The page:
I saw that the league was considering forcing the hand of The LA Issue by possibly pushing itself into the stadium business. It makes some sense, since they're determined to have a franchise there.
The NFL from a business sense can do much more than any single franchise. The problem becomes, does the NFL landlord treat that team differently than the other 31? Does this become, to a point, a league-owned franchise?
It makes sense to have an NFL facility in the LA area, past the franchise, too. Super Bowls, for instance. Another college bowl game. Maybe steal a Major Conference championship, like the Pac-12, steal a couple major concerts from the Hollywood Bowl. I'm sure they'll try to force the Pro Bowl in there, if this stadium exists.
LA? I get it. Compared to, say, New York (whose teams play in Jersey, but hey, that West Side stadium idea was terrible; Brooklyn or Queens might've made some sense, but I'm drifting away from a point), which is a quite compact fanbase with two teams, LA is both geographically and sentimentally a massive area.
But geographical fan-ships seem less important than in the past. I started following Carolina because it was somewhat local, and starting around the time I truly threw my own shoulder into football a bit. Older fans always had that Redskins/Dolphins thing, I guess, allegiances because of the same things that unwittingly force a person to choose loyalty to a brand of liquor, truck, or cigarette (or, put gently, dog whistle) because Daddy or Granddaddy did the same. In retrospect, being a fan because you live in an area isn't much less archaic, but here I am.
Nonetheless, getting LA a team (or anywhere in Europe) is about providing a new fan something to call his/her own. No more and no less. But for those same reasons, it's so much easier to be a fan of something anywhere. When I started following Carolina, the mechanations of the hows and whys of their team building came from the local newspapers. That's what you had. Occasionally a national magazine would touch on something specific to your team or otherwise touch your interest. For example, coinciding with Carolina's 1996 success, Sports Illustrated's Dr. Z did a series on a 1997 franchise startover that caused me to spend weeks on my own, thanks to this new nonsense called the internet. Once I realized there was draft info on the internet, the whole thing got easier. You could follow teams not near you, you could learn about players you'd never seen.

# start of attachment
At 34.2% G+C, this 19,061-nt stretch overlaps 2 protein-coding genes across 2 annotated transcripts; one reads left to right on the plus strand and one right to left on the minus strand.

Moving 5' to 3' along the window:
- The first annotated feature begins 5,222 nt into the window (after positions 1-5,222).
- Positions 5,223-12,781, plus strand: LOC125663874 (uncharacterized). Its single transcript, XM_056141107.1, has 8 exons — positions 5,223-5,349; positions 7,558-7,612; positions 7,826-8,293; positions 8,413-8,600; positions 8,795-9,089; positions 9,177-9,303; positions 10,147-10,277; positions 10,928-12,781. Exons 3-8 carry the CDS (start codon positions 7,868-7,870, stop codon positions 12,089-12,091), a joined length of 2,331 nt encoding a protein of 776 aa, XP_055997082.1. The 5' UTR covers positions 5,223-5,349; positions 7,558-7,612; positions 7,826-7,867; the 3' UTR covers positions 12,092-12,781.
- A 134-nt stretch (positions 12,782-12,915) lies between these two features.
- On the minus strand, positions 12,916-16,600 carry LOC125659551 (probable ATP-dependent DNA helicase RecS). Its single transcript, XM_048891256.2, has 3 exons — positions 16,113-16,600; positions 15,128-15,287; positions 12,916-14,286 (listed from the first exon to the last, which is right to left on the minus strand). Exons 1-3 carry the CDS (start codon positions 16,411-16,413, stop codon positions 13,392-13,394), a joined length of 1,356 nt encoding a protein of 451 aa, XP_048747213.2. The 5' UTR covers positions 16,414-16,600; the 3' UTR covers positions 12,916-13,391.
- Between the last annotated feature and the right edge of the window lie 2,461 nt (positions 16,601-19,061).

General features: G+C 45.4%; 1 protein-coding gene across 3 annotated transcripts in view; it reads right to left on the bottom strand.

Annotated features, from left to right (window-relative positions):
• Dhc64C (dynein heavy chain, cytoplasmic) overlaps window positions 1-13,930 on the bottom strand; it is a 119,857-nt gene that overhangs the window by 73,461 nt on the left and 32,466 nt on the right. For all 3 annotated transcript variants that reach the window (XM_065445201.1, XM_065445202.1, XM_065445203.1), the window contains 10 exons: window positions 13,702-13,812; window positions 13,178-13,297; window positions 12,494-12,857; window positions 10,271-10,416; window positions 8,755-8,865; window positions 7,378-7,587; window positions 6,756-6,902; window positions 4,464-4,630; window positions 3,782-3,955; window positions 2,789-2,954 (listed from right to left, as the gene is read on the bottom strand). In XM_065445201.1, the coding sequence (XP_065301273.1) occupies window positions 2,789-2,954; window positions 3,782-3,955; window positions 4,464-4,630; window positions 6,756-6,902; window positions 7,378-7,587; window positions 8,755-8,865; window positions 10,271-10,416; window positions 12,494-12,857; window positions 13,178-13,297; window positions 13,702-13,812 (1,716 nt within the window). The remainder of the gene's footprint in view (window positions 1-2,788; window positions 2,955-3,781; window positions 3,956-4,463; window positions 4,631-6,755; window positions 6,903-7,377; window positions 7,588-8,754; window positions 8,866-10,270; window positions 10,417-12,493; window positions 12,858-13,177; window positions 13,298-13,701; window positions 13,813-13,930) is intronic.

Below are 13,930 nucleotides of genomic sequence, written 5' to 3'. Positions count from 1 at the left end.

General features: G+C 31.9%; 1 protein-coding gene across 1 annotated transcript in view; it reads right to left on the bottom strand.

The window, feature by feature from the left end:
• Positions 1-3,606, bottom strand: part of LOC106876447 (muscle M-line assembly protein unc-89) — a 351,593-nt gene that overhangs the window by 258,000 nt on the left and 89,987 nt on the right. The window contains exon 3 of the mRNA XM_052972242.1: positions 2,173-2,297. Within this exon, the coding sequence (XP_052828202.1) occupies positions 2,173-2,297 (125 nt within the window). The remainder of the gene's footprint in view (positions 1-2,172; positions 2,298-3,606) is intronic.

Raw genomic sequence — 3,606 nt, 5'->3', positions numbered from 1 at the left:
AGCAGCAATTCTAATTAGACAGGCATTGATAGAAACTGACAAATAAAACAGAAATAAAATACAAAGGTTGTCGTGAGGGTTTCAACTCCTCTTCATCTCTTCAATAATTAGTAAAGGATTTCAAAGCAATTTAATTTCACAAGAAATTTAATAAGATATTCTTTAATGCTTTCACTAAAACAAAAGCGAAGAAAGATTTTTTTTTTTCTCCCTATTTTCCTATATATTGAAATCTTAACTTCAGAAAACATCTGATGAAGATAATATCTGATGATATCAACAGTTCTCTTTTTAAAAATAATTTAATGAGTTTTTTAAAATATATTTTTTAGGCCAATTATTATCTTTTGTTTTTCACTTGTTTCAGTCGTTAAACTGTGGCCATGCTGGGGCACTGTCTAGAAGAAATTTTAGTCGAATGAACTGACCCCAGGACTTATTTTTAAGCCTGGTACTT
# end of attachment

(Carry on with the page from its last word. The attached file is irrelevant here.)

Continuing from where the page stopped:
And that was before there was a league TV station, and a billion ESPN/Fox, and so on, regional channels.
It's easy enough now that, had it all existed in 1995, it might've been as easy to follow Buffalo.
Of course, the league's been trying to shoehorn someone into LA since the Rams and Raiders left. Carolina even put that feeler out as bait to get Charlotte to throw some cash at them for needed renovations (truth be told, Charlotte got an NFL stadium for, up to that point, just tax breaks. They didn't throw out any of the supposed $360 million needed for a private stadium or franchise fee, they didn't do anything else, compared to the two full stadiums they've built for the NBA), but more famously, the Jaguars and Vikings have been rumored hard. After Ralph Wilson passed, it's been speculated hard about Buffalo. In a few years, I'm sure, the Titans and Ravens, two teams to move since Carolina finished its stadium, will be on deck to push for new money or else.
Not coincidentally, the Vikings have gotten a new stadium, and a Super Bowl. It follows of course, that over time the NFL would push a future Super Bowl to teams who help secure a new stadium, which of course throws Buffalo overboard.
I assumed, incorrectly at this point, that the easiest suitor was Oakland. Al Davis was dead, and it made sense. Hue Jackson even went off the rails and traded for USC and Fresno's own Carson Palmer. Son Mark Davis, I guess, is the thing that'll keep that from happening.
But, LA's lost three teams already (including the Chargers). In an age where you can follow anyone anywhere, what does it matter?